Whether you’re looking for a new addition to your reef aquarium or need a flash of color in your tropical saltwater tank the blue green chromis might be for you. This peaceful, reef safe fish is perfect for beginner saltwater aquariums and can provide a plethora of entertainment for years. While they are generally easy to care for there are specific care requirements for the Blue green chromis that you’ll definitely want to read on to find out!
In this article...
|Common names||Blue green chromis, Blue Green Damselfish, Blue Green Puller|
|Scientific name||Chromis viridis|
|Minimum tank size||30 gallons|
|Place in the tank||Middle/top water column|
|Breeding||Moderate to Difficult|
History and Background
Though it is unclear when the Chromis viridis first entered the aquarium hobby the tropical fish was first described in 1830 and is now a favorite of hobbyists everywhere.
The blue green chromis is a saltwater fish originally found in the Indo Pacific Ocean in its more tropical waters. Generally found near lagoons and coral reef areas you can find them in the waters east of the Philippines, eastern Australia, and in New Guinea. The range of this saltwater fish has expanded all the way to Madagascar and Hawaii likely due to aquarists deciding that they no longer want to keep them and releasing them into the wild.
In the wild blue green chromis fish form a small school and can be found darting through reefs and rocks. They enjoy an aquarium that replicates their natural environment with lots of corals, rocks, and enough swimming space for each small group.
With their iridescent coloring it’s not hard to see why these fish are popular.
What do blue green chromis look like?
This saltwater fish is generally one to four inches long, with the largest being roughly five inches long. They are well known for their pale green and blue coloring depending on the light. Unlike others in the damselfish family they have a forked tail and are generally very streamlined. They also have small protruding bumps on the back and bottom edges of the eye.
Mature males will change their coloration to a pale yellow when they are ready to start building a nest at the beginning of the spawning process.
Some individuals have dark markings on their fins or body making them stand out from others.
Despite its name being Chromis viridis (green chromis) this species has both blue and green coloring depending on its environment. In fact it’s color can even shift as you watch it swim from one side of the tank to the other based on lighting.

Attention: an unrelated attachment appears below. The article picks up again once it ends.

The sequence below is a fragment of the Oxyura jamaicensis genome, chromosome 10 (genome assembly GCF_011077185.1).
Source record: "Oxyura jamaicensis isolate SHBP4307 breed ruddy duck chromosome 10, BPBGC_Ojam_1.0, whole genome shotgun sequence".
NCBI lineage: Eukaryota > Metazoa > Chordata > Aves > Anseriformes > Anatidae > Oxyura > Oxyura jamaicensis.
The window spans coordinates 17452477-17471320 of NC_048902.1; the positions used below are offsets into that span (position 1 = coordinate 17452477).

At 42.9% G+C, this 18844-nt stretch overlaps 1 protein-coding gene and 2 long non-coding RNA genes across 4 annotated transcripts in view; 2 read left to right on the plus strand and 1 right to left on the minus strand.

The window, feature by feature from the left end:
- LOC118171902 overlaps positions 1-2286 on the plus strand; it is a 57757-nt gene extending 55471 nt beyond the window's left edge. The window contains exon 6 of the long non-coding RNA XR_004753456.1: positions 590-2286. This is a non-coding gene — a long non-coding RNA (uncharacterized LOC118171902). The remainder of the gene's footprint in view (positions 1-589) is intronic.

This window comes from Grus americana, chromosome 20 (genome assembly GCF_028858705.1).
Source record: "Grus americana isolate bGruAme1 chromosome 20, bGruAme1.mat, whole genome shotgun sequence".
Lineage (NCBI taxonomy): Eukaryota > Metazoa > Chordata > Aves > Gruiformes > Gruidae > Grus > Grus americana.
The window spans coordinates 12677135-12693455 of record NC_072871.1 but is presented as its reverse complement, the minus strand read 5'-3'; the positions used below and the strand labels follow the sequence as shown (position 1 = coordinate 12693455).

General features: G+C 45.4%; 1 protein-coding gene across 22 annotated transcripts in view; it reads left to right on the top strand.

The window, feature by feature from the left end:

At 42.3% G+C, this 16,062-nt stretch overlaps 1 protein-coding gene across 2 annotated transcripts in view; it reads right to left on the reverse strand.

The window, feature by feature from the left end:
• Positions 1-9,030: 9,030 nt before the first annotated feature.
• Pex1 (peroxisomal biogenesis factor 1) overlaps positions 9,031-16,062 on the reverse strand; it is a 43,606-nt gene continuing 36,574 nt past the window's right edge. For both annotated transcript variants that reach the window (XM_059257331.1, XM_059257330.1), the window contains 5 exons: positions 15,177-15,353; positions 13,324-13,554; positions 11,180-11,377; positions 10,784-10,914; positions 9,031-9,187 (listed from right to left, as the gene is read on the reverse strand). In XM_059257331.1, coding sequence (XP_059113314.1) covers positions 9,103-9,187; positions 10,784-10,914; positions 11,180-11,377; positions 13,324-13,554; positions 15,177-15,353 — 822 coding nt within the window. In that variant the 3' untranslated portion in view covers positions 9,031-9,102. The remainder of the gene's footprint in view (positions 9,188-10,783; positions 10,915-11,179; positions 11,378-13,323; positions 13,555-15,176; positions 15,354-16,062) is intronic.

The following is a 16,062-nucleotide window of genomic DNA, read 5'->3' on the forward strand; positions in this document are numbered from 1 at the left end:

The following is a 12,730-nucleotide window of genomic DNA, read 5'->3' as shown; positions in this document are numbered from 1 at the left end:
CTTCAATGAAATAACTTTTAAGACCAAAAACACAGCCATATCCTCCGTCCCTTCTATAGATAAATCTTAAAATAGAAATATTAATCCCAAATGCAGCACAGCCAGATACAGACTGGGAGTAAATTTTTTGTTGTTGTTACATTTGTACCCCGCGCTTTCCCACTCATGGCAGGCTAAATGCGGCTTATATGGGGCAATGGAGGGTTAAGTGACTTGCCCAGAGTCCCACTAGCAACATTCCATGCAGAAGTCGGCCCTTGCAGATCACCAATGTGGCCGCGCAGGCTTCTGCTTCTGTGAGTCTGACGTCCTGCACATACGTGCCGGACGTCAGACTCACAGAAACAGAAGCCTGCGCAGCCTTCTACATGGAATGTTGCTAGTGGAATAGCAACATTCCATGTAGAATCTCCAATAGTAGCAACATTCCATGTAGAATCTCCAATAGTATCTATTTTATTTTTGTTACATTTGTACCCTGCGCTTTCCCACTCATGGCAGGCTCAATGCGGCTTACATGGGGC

FUN FACTSome people mistake the blue green chromis for the blue reef chromis even though they are completely different fish. The blue reef is generally a darker blue and was bred in captivity for the first time in 2016!
How big blue green chromis get?
On average your blue green chromis will be one to four inches, with those on the larger side coming in at around five inches. Their small size makes them easy to keep in a school in your reef tank.
Why is my blue green chromis turning black?
While seeing your blue green fish begin to turn black can be frightening it is not the end of the world. Most often this is a result of stress, or an attempt to camouflage themselves with their environments. This behavior can be caused by transferring tanks, feeling unsafe, or bad water parameters.
After establishing that your water quality is good, dim the aquarium lights and check for any other stressors in the aquarium. These can be a high flow rate, loud sounds (especially if your aquarium is in a common area), or a tank mate that is a bully. Watch your fish and see how it responds to each of these stressors and eliminate them one by one.
TIPIt is also worth noting that the blue green chromis comes in a wide variety of blues and greens that is largely dependent on the aquarium lighting. If your fish is dark blue or purple it is worth changing light levels to see if you can achieve the desired coloration.
Temperament and Tankmates
An easygoing and safe coral reef fish is hard to find, luckily the blue green chromis does well in both reef and fish only tanks.
Can chromis be aggressive?